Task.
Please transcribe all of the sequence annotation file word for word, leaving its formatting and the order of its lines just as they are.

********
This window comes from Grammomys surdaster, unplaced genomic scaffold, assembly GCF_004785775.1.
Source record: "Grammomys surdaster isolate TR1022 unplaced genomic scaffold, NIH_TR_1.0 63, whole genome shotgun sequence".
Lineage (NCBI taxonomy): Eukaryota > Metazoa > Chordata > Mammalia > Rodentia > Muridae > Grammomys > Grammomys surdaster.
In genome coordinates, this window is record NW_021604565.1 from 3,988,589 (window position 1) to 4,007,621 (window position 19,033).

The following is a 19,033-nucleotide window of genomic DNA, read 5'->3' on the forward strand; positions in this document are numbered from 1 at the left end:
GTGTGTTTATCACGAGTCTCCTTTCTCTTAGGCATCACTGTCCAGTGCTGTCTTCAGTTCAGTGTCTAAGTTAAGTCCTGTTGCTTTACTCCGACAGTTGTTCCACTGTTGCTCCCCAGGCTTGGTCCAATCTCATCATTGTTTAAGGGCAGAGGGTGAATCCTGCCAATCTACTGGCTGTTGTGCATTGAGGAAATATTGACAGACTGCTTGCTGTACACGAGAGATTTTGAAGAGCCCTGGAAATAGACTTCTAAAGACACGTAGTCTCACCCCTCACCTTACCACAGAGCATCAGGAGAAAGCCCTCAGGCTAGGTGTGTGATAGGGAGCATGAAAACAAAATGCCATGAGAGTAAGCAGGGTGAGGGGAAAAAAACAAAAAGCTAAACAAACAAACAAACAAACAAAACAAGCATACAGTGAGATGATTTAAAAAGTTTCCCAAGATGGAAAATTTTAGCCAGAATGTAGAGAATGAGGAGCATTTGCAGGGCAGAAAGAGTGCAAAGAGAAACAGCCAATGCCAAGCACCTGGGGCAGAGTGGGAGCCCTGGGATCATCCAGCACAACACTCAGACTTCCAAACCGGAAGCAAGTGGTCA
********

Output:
This window comes from Grammomys surdaster, unplaced genomic scaffold, assembly GCF_004785775.1.
Source record: "Grammomys surdaster isolate TR1022 unplaced genomic scaffold, NIH_TR_1.0 63, whole genome shotgun sequence".
Lineage (NCBI taxonomy): Eukaryota > Metazoa > Chordata > Mammalia > Rodentia > Muridae > Grammomys > Grammomys surdaster.
In genome coordinates, this window is record NW_021604565.1 from 3,988,589 (window position 1) to 4,007,621 (window position 19,033).

The following is a 19,033-nucleotide window of genomic DNA, read 5'->3' on the forward strand; positions in this document are numbered from 1 at the left end:
GTGTGTTTATCACGAGTCTCCTTTCTCTTAGGCATCACTGTCCAGTGCTGTCTTCAGTTCAGTGTCTAAGTTAAGTCCTGTTGCTTTACTCCGACAGTTGTTCCACTGTTGCTCCCCAGGCTTGGTCCAATCTCATCATTGTTTAAGGGCAGAGGGTGAATCCTGCCAATCTACTGGCTGTTGTGCATTGAGGAAATATTGACAGACTGCTTGCTGTACACGAGAGATTTTGAAGAGCCCTGGAAATAGACTTCTAAAGACACGTAGTCTCACCCCTCACCTTACCACAGAGCATCAGGAGAAAGCCCTCAGGCTAGGTGTGTGATAGGGAGCATGAAAACAAAATGCCATGAGAGTAAGCAGGGTGAGGGGAAAAAAACAAAAAGCTAAACAAACAAACAAACAAACAAAACAAGCATACAGTGAGATGATTTAAAAAGTTTCCCAAGATGGAAAATTTTAGCCAGAATGTAGAGAATGAGGAGCATTTGCAGGGCAGAAAGAGTGCAAAGAGAAACAGCCAATGCCAAGCACCTGGGGCAGAGTGGGAGCCCTGGGATCATCCAGCACAACACTCAGACTTCCAAACCGGAAGCAAGTGGTCA